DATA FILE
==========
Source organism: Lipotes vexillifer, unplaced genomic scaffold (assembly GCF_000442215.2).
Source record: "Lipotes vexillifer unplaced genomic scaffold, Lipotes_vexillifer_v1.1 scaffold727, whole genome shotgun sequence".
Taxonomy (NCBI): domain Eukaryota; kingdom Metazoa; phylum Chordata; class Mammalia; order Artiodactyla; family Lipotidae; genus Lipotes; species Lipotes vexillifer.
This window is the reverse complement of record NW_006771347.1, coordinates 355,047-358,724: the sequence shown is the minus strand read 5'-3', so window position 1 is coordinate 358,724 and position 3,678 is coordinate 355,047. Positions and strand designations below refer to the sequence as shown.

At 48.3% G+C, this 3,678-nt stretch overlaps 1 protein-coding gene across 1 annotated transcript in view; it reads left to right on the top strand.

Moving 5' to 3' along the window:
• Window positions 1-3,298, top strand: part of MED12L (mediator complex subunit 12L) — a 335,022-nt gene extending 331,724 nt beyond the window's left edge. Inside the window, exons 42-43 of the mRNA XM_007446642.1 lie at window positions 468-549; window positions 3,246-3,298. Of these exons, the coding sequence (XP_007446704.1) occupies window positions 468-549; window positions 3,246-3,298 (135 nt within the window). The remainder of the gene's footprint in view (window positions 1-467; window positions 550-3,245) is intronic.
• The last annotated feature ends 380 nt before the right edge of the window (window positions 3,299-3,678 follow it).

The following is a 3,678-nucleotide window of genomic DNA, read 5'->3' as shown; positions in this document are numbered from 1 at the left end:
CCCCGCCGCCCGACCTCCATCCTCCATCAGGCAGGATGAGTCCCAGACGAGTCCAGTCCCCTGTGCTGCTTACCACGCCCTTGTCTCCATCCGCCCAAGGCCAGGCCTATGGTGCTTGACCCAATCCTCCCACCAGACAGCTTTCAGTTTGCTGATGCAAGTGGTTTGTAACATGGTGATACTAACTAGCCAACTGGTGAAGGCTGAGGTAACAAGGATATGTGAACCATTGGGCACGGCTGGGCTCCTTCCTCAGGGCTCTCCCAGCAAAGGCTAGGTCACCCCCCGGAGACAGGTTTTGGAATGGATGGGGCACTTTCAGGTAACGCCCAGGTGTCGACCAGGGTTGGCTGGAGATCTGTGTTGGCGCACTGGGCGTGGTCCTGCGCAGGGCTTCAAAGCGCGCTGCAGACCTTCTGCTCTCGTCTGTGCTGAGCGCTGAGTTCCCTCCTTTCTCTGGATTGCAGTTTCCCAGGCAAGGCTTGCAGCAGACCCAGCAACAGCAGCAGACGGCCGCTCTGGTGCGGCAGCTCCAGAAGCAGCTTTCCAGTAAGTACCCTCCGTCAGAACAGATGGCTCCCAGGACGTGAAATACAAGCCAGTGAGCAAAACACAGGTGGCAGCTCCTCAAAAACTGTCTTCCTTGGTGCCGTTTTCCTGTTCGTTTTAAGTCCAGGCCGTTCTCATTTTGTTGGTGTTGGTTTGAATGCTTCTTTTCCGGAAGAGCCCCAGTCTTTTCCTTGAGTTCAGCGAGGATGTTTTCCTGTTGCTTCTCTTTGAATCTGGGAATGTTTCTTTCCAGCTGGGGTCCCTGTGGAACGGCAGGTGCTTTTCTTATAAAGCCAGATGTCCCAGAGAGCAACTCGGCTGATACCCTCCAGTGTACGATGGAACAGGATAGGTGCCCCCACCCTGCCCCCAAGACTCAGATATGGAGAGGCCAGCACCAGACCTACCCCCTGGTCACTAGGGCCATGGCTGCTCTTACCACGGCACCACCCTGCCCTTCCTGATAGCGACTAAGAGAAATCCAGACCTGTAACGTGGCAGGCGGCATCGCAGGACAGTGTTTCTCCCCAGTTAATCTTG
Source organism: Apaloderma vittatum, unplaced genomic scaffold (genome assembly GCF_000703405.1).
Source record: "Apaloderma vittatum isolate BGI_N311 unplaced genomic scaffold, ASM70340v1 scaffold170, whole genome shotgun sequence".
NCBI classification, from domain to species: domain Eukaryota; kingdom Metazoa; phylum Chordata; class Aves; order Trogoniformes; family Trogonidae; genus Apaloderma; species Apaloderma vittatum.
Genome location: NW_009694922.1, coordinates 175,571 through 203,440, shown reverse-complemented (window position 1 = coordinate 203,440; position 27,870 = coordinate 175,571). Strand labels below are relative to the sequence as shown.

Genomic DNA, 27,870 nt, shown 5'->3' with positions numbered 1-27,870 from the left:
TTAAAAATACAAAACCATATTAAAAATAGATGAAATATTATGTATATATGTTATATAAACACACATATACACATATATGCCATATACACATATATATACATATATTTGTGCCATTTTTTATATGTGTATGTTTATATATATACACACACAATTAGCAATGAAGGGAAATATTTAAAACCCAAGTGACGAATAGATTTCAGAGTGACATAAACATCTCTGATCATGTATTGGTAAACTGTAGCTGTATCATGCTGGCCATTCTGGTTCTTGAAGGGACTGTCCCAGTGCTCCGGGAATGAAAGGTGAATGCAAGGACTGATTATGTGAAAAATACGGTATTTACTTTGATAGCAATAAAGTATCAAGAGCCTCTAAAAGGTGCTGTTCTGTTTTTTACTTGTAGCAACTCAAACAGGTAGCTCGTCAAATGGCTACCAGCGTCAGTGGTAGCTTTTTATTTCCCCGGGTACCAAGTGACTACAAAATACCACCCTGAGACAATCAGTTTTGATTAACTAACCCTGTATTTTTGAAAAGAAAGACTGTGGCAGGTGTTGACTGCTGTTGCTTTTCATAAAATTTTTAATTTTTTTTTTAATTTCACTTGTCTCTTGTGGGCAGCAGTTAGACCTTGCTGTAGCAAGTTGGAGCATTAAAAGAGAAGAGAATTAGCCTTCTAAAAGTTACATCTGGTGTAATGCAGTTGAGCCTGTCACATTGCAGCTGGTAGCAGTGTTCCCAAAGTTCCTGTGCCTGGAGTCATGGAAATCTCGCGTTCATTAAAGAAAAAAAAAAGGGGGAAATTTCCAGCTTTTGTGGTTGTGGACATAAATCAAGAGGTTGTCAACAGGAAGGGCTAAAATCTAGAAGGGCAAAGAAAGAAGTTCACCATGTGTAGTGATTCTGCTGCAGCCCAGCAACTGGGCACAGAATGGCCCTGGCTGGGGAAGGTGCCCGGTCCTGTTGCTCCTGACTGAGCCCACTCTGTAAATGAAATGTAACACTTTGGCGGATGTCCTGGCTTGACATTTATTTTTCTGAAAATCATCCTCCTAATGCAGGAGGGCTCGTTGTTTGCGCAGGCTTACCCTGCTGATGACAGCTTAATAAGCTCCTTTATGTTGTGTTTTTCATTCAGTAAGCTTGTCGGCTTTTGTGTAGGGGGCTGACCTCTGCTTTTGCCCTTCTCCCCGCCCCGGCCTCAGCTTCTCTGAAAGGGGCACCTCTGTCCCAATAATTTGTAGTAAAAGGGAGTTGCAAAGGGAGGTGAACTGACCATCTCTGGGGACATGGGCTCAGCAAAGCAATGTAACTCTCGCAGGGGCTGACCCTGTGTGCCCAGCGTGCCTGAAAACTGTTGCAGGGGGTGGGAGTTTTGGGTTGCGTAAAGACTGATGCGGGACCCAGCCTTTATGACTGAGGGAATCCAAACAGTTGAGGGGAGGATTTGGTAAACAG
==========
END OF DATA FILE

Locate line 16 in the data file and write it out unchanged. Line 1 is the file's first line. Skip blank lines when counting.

TTAAAAATACAAAACCATATTAAAAATAGATGAAATATTATGTATATATGTTATATAAACACACATATACACATATATGCCATATACACATATATATACATATATTTGTGCCATTTTTTATATGTGTATGTTTATATATATACACACACAATTAGCAATGAAGGGAAATATTTAAAACCCAAGTGACGAATAGATTTCAGAGTGACATAAACATCTCTGATCATGTATTGGTAAACTGTAGCTGTATCATGCTGGCCATTCTGGTTCTTGAAGGGACTGTCCCAGTGCTCCGGGAATGAAAGGTGAATGCAAGGACTGATTATGTGAAAAATACGGTATTTACTTTGATAGCAATAAAGTATCAAGAGCCTCTAAAAGGTGCTGTTCTGTTTTTTACTTGTAGCAACTCAAACAGGTAGCTCGTCAAATGGCTACCAGCGTCAGTGGTAGCTTTTTATTTCCCCGGGTACCAAGTGACTACAAAATACCACCCTGAGACAATCAGTTTTGATTAACTAACCCTGTATTTTTGAAAAGAAAGACTGTGGCAGGTGTTGACTGCTGTTGCTTTTCATAAAATTTTTAATTTTTTTTTTAATTTCACTTGTCTCTTGTGGGCAGCAGTTAGACCTTGCTGTAGCAAGTTGGAGCATTAAAAGAGAAGAGAATTAGCCTTCTAAAAGTTACATCTGGTGTAATGCAGTTGAGCCTGTCACATTGCAGCTGGTAGCAGTGTTCCCAAAGTTCCTGTGCCTGGAGTCATGGAAATCTCGCGTTCATTAAAGAAAAAAAAAAGGGGGAAATTTCCAGCTTTTGTGGTTGTGGACATAAATCAAGAGGTTGTCAACAGGAAGGGCTAAAATCTAGAAGGGCAAAGAAAGAAGTTCACCATGTGTAGTGATTCTGCTGCAGCCCAGCAACTGGGCACAGAATGGCCCTGGCTGGGGAAGGTGCCCGGTCCTGTTGCTCCTGACTGAGCCCACTCTGTAAATGAAATGTAACACTTTGGCGGATGTCCTGGCTTGACATTTATTTTTCTGAAAATCATCCTCCTAATGCAGGAGGGCTCGTTGTTTGCGCAGGCTTACCCTGCTGATGACAGCTTAATAAGCTCCTTTATGTTGTGTTTTTCATTCAGTAAGCTTGTCGGCTTTTGTGTAGGGGGCTGACCTCTGCTTTTGCCCTTCTCCCCGCCCCGGCCTCAGCTTCTCTGAAAGGGGCACCTCTGTCCCAATAATTTGTAGTAAAAGGGAGTTGCAAAGGGAGGTGAACTGACCATCTCTGGGGACATGGGCTCAGCAAAGCAATGTAACTCTCGCAGGGGCTGACCCTGTGTGCCCAGCGTGCCTGAAAACTGTTGCAGGGGGTGGGAGTTTTGGGTTGCGTAAAGACTGATGCGGGACCCAGCCTTTATGACTGAGGGAATCCAAACAGTTGAGGGGAGGATTTGGTAAACAG